Growing up is weird. In a few short years, I have gained the ability to drive, vote, enlist, drink, and consent to horrible things like legal contracts and intercourse. I am frequently left befuddled by the notion that I am one of the "grown-ups" I used to see around town, visiting home after being away at college. They were so old! They knew so much! I'm still a kid, and I don't know much of anything.
But I've noticed that, given this newfound adulthood, my friends are... starting to use it. The people who not too long ago were cutting class and watching stupid movies with me in the middle of the night suddenly have jobs, and pay rent.
And have "serious relationships." Real ones! With real people! Oh, man.
I am now older than my parents were when they met. This has had a profound effect on my interactions with the people that I'm meeting now; people act differently when I wonder out loud whether I'll be marrying them. Jeremy, sorry for the awkward moments.
But marriage, to the people I'm growing up with, is suddenly not an entirely outrageous proposition. I don't know anyone my age having children (on purpose), but I have actual friends picking out actual wedding dresses and apartments and real people things with the people they want to be spending forever with, and it's scaring me. Are we so real so soon?
Maybe we shouldn't be.
What's a 21- or 22-year old doing getting married, anyway? It seems so risky — no matter how well you think you know the person or how much you care about them, you really haven't seen them in action. Wonderful College Sweetheart might hit the real world and suddenly realize he'd much rather just move back home and get a job at Starbucks, and then suddenly his wonderful sense of humor isn't really as appealing anymore. Is it responsible for someone, as their first act as a genuine, real-world adult, to decide to marry someone? Can it possibly be a good idea to pick out a husband or wife before you've ever had to pick out, say, a mattress?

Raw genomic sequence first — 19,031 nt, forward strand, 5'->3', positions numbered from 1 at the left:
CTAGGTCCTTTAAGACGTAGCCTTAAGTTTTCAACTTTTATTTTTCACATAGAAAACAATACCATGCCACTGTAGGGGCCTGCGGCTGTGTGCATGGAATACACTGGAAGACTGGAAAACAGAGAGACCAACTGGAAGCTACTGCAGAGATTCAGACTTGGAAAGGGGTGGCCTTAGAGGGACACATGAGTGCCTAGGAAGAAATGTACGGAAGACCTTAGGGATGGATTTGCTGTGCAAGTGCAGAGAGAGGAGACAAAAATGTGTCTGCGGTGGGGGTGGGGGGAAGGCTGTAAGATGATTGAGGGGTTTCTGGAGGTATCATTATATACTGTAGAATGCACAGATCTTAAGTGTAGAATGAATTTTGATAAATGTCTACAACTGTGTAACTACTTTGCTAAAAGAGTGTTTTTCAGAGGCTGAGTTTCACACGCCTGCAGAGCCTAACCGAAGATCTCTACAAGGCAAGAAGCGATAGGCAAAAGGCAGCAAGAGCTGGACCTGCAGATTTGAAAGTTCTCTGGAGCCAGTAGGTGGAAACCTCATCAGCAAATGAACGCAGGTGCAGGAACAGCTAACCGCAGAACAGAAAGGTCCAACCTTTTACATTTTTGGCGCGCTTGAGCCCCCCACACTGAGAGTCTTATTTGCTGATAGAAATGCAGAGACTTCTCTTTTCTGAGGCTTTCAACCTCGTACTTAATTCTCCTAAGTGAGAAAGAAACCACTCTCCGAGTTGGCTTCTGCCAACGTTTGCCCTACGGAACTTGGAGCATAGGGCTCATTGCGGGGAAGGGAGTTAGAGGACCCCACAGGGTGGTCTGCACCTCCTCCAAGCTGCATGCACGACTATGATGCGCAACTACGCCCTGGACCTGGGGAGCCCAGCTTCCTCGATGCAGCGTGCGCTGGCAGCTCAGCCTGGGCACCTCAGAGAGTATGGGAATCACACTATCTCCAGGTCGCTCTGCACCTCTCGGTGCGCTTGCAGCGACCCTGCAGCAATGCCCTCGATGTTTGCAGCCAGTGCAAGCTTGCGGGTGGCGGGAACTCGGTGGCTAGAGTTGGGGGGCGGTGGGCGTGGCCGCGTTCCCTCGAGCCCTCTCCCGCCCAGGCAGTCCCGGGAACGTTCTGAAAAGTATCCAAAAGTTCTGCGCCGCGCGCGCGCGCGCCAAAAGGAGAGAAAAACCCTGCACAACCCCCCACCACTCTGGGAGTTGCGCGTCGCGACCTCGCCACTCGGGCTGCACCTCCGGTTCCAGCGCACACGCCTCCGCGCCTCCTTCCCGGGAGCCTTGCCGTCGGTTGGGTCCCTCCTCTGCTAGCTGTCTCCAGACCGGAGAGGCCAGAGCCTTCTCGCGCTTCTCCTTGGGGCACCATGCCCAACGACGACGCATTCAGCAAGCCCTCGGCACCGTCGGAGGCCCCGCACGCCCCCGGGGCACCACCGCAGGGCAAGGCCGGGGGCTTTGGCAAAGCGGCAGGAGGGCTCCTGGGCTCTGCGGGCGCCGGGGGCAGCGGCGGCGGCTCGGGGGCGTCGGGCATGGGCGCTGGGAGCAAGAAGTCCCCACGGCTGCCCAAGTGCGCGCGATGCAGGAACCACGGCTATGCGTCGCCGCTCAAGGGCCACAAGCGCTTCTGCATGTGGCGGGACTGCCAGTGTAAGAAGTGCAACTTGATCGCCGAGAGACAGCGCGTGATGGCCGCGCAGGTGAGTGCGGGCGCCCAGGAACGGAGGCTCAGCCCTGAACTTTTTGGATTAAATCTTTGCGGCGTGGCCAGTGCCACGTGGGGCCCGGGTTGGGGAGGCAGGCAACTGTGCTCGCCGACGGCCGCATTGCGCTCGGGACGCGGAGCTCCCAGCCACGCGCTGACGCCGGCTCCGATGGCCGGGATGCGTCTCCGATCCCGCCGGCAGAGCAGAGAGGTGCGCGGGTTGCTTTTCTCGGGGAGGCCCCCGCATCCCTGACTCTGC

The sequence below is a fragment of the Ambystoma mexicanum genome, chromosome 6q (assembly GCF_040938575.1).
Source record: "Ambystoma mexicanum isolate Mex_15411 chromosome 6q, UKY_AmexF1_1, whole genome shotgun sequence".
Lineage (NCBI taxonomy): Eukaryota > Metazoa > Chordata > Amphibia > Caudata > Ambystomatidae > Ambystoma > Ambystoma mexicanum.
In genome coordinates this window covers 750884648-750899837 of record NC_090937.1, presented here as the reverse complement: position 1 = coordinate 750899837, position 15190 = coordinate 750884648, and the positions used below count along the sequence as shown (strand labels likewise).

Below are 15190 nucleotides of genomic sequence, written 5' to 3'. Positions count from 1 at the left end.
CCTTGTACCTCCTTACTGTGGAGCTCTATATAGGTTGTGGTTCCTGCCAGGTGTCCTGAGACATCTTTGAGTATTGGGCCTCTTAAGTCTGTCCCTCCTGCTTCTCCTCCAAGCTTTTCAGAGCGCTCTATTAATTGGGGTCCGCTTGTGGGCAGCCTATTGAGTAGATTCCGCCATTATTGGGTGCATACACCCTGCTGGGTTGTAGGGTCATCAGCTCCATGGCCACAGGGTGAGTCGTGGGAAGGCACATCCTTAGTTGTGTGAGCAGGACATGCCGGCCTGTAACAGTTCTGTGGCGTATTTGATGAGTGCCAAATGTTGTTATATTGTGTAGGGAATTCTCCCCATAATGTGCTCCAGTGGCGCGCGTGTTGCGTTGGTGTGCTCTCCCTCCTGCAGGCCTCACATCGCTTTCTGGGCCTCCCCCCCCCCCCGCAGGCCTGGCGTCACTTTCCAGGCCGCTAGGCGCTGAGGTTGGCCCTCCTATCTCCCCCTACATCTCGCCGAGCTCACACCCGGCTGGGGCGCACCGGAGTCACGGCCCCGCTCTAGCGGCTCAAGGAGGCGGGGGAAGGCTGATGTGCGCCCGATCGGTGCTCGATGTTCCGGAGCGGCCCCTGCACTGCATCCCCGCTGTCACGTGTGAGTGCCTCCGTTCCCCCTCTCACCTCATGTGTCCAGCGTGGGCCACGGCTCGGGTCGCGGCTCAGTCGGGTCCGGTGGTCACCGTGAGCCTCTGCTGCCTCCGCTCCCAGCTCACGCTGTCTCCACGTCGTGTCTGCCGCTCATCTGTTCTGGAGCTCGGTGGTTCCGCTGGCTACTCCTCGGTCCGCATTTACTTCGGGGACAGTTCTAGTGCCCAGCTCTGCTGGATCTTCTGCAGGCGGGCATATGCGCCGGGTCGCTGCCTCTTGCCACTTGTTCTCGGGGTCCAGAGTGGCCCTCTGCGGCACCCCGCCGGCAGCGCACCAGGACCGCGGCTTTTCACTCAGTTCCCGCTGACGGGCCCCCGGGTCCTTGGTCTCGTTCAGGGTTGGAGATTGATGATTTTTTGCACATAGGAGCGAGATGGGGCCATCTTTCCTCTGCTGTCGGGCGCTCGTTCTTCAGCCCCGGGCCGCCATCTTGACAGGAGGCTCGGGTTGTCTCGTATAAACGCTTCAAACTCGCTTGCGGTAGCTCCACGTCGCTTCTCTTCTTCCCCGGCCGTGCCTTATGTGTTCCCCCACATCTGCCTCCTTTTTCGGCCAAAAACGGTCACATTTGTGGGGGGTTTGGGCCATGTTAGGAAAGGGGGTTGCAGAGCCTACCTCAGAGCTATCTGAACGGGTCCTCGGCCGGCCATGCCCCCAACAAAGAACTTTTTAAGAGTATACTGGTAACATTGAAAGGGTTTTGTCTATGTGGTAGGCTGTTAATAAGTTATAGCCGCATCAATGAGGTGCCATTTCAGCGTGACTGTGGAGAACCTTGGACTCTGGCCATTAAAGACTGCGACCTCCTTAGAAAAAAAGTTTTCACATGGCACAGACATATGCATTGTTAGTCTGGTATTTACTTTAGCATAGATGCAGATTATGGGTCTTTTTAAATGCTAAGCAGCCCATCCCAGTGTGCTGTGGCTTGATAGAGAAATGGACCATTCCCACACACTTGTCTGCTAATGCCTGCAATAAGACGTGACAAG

And to the people who have been dating the same person since they were 8 — I get it. You're the exception to the rule, I guess. But what's weirder, picking your life mate in English class junior year, or picking her on the monkey bars in 1996?
I'm excited for my engaged and soon-to-be-engaged friends. I'm also excited for the random classmate with the engagement ring in my English class this semester, and for the guy I saw studying in the student union with a wedding ring on. I wish you all nothing but the best. But I can't help thinking that this marriage thing has the definite potential to be used by more wreckless folks as another way for hyper-smitten couples to go a little bit farther off the deep end when it comes to being really into each other. What used to be capped at "spending too much time together" or, even worse, "talking about the other person too damned much," is now limited only by how impulsively you can ask someone to get hitched.
Readers born before the first Bush administration might think this is stupid, but these couples are everywhere — two months together in the spring and suddenly they're head-over-heels for this person whom they didn't know existed in the winter. It's a dangerous place to be — I know; I'm there too. But now we've got all this grown-up power to make big stupid grown-up decisions that seem romantic in their sublimity but are really just foolish in their naivete.
It's cool to be in love. But maybe making it official is best left to the actual grown-ups. Whoever they are.